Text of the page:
Canadian silver production came to 646 tonnes in 2014, and the country is the 10th-largest producer of the metal in the world. While mines in Ontario and Quebec produce most silver in Canada, exploration is taking place British Columbia, Nunavut and Yukon.
Canada’s mining industry is one of the largest in the world, employing about 380,000 people. Indeed, it’s difficult to overstate the importance of mining to the Canadian economy — according to the Mining Association of Canada, the industry contributed $54 billion to the country’s GDP in 2013.
The country is a top producer of potash, uranium, cobalt, aluminum and tungsten, and is 10th in the world for silver production, as per the US Geological Survey. Canadian silver production came to 646 tonnes in 2014, up from 627 tonnes the previous year, and is an important metal for many mining companies. As of December 2010, 6,916 tonnes of silver were contained in Canadian mine reserves, Natural Resources Canada states.
Historic silver mining
Silver was one of the first minerals discovered in Canada — a University of Waterloo report states that explorers found the metal in Nova Scotia as early as 1604. That said, active silver mining in Canada did not begin until 1868, when a group started to mine a rich silver deposit at Silver Islet off the coast of Ontario.
While the silver extracted at Silver Islet was entirely pure, that is a rarity in Canada. The vast majority of the country’s silver is found alongside other types of minerals, and most of the silver produced today is a by-product of other mining operations. According to the University of Waterloo, silver is generally found in deposits that are being mined for copper, zinc, lead, nickel, cobalt and gold.
Interestingly, despite the fact that silver is not a primary target for most Canadian mining operations, the country has tapped most of its known reserves. In 2010, the country had mined all but 20 percent of its known reserves.
Current key mines
Natural Resources Canada states that current key silver-producing mines in Canada include Glencore’s (LSE:GLEN) Kidd operations in Ontario, as well as the Quebec-based LaRonde mine, owned by Agnico Eagle (TSX:AEM,NYSE:AEM).
More recent additions to the roster include Vale’s (NYSE:VALE) Ontario operations, as well as the Copper Mountain mine in BC, owned by Copper Mountain Mining (TSX:CUM), Glencore’s Bracemac-MacLeod mine in Quebec and the New Afton mine in BC, owned by New Gold (TSX:NGD,NYSEMKT:NGD).
Even with all of those producing mines, companies are hard at work exploring for silver in British Columbia, as well as Nunavut and the Yukon. Here’s a quick look at what’s been going on lately in those areas.
Currently, Pretium Resources (TSX:PVG) is developing two gold projects in BC that will feature silver as a by-product. The Brucejack and Snowfield projects are 100-percent owned by Pretium. The company anticipates that Brucejack will begin production in 2017, while Snowfield remains in the exploration stage and represents a long-term opportunity.
Adjacent to Snowfield is the KSM project, which is held by Seabridge Gold (TSX:SEA,NYSE:SA). The KSM project is one of the largest undeveloped gold projects in the world, and contains 191 million ounces of silver. In May of this year, Seabridge began a new round of drilling to further assess the available resources at KSM.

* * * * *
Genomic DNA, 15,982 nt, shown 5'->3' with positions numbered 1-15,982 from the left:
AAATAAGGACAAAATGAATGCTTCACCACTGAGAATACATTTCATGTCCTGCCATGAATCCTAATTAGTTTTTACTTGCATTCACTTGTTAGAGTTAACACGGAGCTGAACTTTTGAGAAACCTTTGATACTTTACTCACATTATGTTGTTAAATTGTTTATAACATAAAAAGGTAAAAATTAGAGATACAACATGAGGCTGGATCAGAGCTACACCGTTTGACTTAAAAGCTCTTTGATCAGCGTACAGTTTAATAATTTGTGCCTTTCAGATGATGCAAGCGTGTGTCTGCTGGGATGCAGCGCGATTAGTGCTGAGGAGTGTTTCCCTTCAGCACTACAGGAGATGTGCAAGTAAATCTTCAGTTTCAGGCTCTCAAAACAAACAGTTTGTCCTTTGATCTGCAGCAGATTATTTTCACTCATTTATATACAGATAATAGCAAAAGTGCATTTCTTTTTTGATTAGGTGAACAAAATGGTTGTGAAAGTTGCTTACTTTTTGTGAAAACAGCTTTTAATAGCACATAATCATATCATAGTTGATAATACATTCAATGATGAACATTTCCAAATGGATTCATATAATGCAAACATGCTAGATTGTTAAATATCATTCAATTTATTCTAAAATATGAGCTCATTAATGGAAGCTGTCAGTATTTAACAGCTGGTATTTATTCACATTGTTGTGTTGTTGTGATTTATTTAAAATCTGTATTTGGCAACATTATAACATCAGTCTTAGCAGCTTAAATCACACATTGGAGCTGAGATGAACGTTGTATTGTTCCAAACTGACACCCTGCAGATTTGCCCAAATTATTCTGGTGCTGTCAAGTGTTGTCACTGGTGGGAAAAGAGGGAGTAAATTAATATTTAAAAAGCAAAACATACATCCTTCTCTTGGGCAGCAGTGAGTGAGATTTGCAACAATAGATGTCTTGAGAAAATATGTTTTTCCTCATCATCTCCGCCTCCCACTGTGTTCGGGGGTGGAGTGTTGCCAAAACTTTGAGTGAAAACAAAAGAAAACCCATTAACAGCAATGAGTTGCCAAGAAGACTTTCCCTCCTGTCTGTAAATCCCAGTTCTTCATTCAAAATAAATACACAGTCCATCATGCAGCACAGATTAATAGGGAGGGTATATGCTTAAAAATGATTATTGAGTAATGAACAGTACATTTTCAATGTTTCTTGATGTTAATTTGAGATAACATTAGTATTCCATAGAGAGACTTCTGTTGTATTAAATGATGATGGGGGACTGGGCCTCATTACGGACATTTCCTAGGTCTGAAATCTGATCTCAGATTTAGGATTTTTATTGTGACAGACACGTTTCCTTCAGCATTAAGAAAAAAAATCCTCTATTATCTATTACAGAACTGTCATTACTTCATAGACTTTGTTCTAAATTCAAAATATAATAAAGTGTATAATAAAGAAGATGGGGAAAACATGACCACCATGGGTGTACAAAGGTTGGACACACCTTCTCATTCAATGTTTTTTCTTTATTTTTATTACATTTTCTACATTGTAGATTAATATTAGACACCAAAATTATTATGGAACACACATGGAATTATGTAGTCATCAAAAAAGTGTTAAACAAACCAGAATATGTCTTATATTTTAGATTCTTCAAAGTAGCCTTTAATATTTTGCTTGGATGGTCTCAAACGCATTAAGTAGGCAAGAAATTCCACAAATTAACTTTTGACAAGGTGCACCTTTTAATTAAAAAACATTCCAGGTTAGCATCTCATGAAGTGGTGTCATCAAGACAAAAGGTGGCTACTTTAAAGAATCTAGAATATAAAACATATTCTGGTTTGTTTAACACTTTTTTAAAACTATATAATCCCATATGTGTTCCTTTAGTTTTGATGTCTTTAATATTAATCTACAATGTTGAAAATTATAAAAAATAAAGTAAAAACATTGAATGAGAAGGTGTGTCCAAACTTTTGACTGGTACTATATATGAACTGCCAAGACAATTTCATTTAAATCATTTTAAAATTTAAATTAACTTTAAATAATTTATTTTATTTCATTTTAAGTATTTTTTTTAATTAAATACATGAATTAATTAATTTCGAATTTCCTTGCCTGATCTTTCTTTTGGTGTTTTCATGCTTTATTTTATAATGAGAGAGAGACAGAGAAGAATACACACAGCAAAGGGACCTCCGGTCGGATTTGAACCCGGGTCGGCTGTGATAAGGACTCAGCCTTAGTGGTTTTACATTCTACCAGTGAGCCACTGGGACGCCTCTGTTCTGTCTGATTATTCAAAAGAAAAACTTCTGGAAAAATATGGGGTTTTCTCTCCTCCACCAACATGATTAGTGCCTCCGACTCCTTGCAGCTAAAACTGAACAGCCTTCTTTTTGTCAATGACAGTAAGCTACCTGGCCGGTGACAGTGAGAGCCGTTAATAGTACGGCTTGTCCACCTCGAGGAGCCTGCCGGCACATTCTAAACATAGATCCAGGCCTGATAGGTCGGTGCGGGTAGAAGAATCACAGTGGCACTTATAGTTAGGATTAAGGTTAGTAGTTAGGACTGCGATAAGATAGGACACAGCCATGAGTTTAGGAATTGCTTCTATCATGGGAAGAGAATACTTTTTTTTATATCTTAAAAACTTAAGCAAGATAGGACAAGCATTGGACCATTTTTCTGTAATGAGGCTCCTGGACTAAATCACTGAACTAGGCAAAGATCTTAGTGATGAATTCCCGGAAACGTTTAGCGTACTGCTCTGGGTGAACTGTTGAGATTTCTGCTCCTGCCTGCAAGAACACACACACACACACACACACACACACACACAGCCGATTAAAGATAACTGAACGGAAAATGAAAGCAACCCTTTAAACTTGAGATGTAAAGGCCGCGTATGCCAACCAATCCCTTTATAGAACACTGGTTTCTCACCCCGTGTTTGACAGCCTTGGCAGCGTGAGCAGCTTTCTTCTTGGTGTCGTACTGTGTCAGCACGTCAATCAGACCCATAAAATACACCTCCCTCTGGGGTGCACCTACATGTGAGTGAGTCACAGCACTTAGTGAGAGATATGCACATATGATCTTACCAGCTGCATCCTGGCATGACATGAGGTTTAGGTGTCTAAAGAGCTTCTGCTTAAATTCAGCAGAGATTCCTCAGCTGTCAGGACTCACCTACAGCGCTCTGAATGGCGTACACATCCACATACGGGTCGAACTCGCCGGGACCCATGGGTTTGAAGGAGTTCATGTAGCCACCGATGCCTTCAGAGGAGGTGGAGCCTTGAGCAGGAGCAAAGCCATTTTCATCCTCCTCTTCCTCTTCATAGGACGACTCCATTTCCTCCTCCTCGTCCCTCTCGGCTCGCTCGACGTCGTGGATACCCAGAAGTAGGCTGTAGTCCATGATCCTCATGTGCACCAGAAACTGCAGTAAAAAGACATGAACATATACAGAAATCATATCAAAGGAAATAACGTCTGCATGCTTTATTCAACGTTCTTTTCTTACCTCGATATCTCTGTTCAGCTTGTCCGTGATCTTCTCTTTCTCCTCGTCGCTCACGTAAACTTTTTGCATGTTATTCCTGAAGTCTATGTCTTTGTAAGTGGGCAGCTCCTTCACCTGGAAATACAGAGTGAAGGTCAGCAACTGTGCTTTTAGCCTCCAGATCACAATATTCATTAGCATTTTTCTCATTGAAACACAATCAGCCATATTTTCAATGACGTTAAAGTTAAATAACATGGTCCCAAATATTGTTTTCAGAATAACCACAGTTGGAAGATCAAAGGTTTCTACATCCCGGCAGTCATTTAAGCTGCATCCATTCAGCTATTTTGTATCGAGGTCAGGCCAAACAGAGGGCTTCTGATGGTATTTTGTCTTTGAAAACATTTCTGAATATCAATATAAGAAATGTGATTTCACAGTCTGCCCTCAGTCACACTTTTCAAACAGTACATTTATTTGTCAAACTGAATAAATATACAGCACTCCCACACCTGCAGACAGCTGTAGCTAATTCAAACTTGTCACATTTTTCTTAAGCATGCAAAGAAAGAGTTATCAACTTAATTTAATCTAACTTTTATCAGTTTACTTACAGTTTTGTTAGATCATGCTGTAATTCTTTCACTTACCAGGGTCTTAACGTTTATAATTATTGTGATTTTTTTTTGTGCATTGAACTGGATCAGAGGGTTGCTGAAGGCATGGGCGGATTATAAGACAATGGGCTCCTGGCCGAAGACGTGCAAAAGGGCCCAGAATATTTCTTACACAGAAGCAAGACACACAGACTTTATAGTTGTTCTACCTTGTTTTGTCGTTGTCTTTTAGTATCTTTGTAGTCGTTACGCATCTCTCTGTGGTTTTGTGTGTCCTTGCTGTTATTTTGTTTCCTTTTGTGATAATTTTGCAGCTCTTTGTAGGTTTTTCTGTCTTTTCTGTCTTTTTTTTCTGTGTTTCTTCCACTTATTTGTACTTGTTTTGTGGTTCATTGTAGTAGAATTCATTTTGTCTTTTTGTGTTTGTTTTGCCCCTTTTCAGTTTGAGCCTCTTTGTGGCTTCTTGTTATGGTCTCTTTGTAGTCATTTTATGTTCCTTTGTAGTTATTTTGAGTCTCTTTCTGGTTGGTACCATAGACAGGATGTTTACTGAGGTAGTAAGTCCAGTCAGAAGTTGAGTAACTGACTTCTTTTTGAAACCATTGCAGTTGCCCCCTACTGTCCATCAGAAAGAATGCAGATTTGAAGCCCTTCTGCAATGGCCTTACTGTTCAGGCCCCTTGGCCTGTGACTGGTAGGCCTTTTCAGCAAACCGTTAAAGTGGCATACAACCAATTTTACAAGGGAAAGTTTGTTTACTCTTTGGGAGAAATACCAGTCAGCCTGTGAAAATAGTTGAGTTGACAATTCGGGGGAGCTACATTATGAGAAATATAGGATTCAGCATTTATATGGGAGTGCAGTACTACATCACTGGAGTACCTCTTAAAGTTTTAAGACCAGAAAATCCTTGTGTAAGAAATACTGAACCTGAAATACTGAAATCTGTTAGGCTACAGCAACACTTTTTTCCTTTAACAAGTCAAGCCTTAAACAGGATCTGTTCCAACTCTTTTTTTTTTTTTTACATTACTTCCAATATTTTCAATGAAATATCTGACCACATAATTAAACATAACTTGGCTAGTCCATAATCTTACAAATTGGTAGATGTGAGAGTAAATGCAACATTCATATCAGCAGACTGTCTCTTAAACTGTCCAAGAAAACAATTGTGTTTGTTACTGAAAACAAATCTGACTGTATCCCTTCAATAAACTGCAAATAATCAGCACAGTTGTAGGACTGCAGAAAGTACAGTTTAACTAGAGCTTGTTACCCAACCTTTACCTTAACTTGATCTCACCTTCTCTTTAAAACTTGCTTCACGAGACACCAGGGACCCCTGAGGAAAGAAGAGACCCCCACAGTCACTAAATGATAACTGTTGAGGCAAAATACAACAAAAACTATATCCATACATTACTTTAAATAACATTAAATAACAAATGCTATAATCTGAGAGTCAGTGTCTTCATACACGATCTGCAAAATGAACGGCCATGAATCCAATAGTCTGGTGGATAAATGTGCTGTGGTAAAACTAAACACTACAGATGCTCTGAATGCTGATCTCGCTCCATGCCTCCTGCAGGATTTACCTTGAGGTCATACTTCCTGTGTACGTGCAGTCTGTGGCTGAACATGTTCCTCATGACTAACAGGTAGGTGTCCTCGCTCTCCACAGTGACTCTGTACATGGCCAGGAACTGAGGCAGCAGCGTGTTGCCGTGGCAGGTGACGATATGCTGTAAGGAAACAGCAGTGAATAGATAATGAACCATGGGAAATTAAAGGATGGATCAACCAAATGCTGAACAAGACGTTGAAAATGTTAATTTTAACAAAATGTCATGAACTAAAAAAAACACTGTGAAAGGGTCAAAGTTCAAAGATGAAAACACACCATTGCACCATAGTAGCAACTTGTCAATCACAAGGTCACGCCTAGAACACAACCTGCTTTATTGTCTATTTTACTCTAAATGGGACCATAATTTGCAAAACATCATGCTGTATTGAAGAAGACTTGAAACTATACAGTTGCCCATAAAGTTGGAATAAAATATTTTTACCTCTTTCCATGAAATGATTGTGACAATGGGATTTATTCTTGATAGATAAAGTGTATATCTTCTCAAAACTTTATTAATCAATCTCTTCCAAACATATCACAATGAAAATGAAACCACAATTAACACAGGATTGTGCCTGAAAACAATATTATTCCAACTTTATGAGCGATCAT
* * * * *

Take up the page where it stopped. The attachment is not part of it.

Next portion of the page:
Another project currently in development is the Minto project, owned by Avino Silver & Gold Mines (TSXV:ASM,NYSEMKT:ASM). The project was mined midway through this past century, but activities were limited until 2006 when Avino resumed drilling at the project.
Nunavut and the Yukon
Canada’s territories also contain significant natural resources. Alexco Resource (TSX:AXR) owns a series of properties in the Keno Hill Silver District in the Yukon. One of these properties, the Bellekeno silver mine, started production in 2011, and was Canada’s only producing primary silver mine until 2013; however, production there was ultimately suspended to help the company decrease costs.
Sabina Gold & Silver (TSX:SBB) owns the Back River gold project in Nunavut. Back River is primarily focused on gold, and is currently in the exploration stage. The company used to own the Hackett River project, which sits 45 kilometers away from Back River and is one of the largest undeveloped silver projects in the world. In 2011, Sabina sold Hackett River to Glencore, formerly Xstrata Canada.
Under the terms of this agreement, Sabina will receive a percentage of all silver produced on the Hacket River site in the future. Glencore has delayed development at the site because of volatile metal prices, according to Nunatsiaq Online.
The Nunavut region is also home to the Greyhound Project, owned by Aura Silver (ASX:AUU). As of 2014, the company had progressed exploration to locate potential drill target zones. The area has yielded high-grade silver samples.
(August 25, 2010)
Silver Mining in Canada
By Melissa Pistilli—Exclusive to Silver Investing News
With help from Assistant Editor Vivien Diniz
Trade in natural resources is the lifeblood of the Canadian economy, making the mining industry crucial to the nation’s survival. Each one of Canada’s ten provinces and three territories is home to a number of mining operations, and nearly 80 percent of total mineral production is exported. The North American nation is amongst the top world-leading producers of uranium, zinc, potash, nickel, molybdenum, and gold. However, in terms of silver production, Canada ranks 11th with 19.6 million ounces produced in 2009, according to the Silver Institute.
While global silver mine production rose by nearly 4 percent in 2009, its seventh straight annual gain, Canada posted a loss of more than 1 million ounces, says the Institute. Canada’s lack of primary silver mines may be responsible for its lower ranking as primary silver supply accounted for 30 percent of total global mine production last year.
Most mined silver is a by-product from other metal mines, and silver production in Canada fits that description. According to Natural Resources Canada (NRC), the nation’s mines are primarily polymetallic; so, it’s no surprise that the main sources of silver in Canada are copper-zinc, copper-nickel, gold, and lead-zinc ores.
NRC research shows that in 2008, the majority of silver mine reserves were held mostly in copper-zinc ore (55 percent); other sources include gold and silver ore (23 percent), lead-zinc ore (18 percent) and nickel-copper ore (4 percent).
Despite the nation’s lower rank, the silver mining industry played a significant role in the settlement of Canada. The country’s most notable silver rushes occurred in Cobalt, Ontario and the Kootenay region of British Columbia, still known today for its wealth of precious metals.